Origin of name
The brooch gets its name from the Russian Empress Maria Alexandrovna, the empress consort of Czar Alexander II, Emperor of Russia (1855-81), who purchased the 260.37-carat enormous Sri Lankan (Ceylon) blue sapphire at the Great London Exhibition held in 1862, and presented it to his empress. The sapphire was subsequently set as the centerpiece of a brooch that also consisted of 56.60 carats of smaller diamonds.
Characteristics of the gemstone
Color, cut, clarity and carat weight of the gemstone
The “Maria Alexandrovna Blue Sapphire” is a 260.37-carat, oval-cut blue sapphire of Sri Lankan origin. The stone is exceptional in that it combines desirable characteristics of color, clarity , cut as well as size. The stone has an evenly distributed medium-dark saturated blue color so characteristic of the best quality Sri Lankan sapphires. The sapphire has dimensions of 6.0 cm x 5.3 cm.
Sri Lanka had been the main source of large blue sapphires in the world
The “Maria Alexandrovna Blue Sapphire” is the 14th largest blue sapphire in the list of world famous blue sapphires greater than 100 carats in weight arranged in descending order of weights. This list contains 30 large sapphires out of which 17 are of Sri Lankan origin, and only 2 are of Burmese origin, which provides indisputable proof that Sri Lanka had been the premier source of large blue sapphires in the world. According to this list out of 13 large blue sapphires greater than 300 carats in weight 8 are from Sri Lanka and only 2 are from Burma. Thus even in respect of extraordinarily large blue sapphires Sri Lanka had been the main source in the whole world. Please click here for the list of famous blue sapphires greater than 100 carats in weight
The Maria Alexandrovna Blue Sapphire is the 9th largest Sri Lankan blue sapphire in the world
In the list of 17 large Sri Lankan blue sapphires greater than 100 carats in weight, the “Maria Alexandrovna Blue Sapphire” occupies the 9th position as seen in the table below.
Some properties of Sri Lankan blue sapphires
Blue sapphires are the blue variety of the mineral corundum which is crystalline aluminum oxide in which the blue color is caused by the displacement of some aluminum atoms by atoms of titanium and iron. Sri Lankan blue sapphires can vary from delicate sky blue colors to rich saturated hues. The Sri Lankan sapphire is lighter and brighter than the Kashmir and Burmese sapphires. The Sri Lankan sapphires are a saturated medium blue and does not normally need color enhancement by heating, and usually sold as natural untreated stones. This explains the demand for Sri Lankan blue sapphires, that have received a worldwide branding as premium quality natural blue sapphires, still known in the world gem and jewelry trade as “Ceylon sapphires.”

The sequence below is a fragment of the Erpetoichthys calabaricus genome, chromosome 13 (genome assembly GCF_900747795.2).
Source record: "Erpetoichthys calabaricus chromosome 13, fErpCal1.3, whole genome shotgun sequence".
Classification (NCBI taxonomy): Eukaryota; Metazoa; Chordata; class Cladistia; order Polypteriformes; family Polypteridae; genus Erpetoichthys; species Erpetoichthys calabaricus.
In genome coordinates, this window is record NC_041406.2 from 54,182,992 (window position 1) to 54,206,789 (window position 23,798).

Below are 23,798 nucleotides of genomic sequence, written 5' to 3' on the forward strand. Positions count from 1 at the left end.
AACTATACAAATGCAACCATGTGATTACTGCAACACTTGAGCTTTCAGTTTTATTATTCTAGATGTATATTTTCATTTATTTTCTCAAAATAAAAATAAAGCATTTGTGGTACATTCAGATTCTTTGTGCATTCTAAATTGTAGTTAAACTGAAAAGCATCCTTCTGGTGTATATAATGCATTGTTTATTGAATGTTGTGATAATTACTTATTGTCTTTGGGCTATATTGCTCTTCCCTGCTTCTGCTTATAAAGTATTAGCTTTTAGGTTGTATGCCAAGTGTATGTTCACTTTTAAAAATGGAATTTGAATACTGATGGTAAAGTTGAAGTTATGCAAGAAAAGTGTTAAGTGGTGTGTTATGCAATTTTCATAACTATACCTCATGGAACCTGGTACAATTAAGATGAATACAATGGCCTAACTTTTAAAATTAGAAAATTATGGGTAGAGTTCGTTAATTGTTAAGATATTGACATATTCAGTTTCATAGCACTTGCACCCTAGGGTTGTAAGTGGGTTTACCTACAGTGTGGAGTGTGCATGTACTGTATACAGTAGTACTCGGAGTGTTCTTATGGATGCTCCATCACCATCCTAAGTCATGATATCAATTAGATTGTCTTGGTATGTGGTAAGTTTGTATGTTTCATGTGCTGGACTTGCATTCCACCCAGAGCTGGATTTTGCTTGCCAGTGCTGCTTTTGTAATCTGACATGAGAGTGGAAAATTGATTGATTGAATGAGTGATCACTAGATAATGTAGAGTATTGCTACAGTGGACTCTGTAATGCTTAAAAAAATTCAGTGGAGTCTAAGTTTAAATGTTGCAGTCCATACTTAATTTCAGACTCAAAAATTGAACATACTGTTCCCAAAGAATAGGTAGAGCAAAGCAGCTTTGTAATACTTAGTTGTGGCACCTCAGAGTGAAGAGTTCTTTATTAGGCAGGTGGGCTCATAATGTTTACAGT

Some areas of Sri Lanka also produce the famous corn-flower blue sapphires so characteristic of the famous and elusive Kashmir blue sapphires. These sapphires have the unique velvety blue color of the Kashmir sapphires. One area that produced these high quality sapphires was Rakwana, in the traditional gem producing district of Sri Lanka known as Ratnapura. The Rakwana blue sapphires are the exact look alike of Kashmir blue sapphires, that even several recognized gem testing laboratories in the west originally issued reports certifying them as Kashmir sapphires.
Most Sri Lankan sapphires show an orange-red fluorescence when exposed to long wave length ultra-violet light. Sapphires from other regions of the world are generally inert to ultra-violet light. Thus the presence of fluorescence in a blue sapphire in ultra-violet light may indicate that the sapphire is of Sri Lankan origin.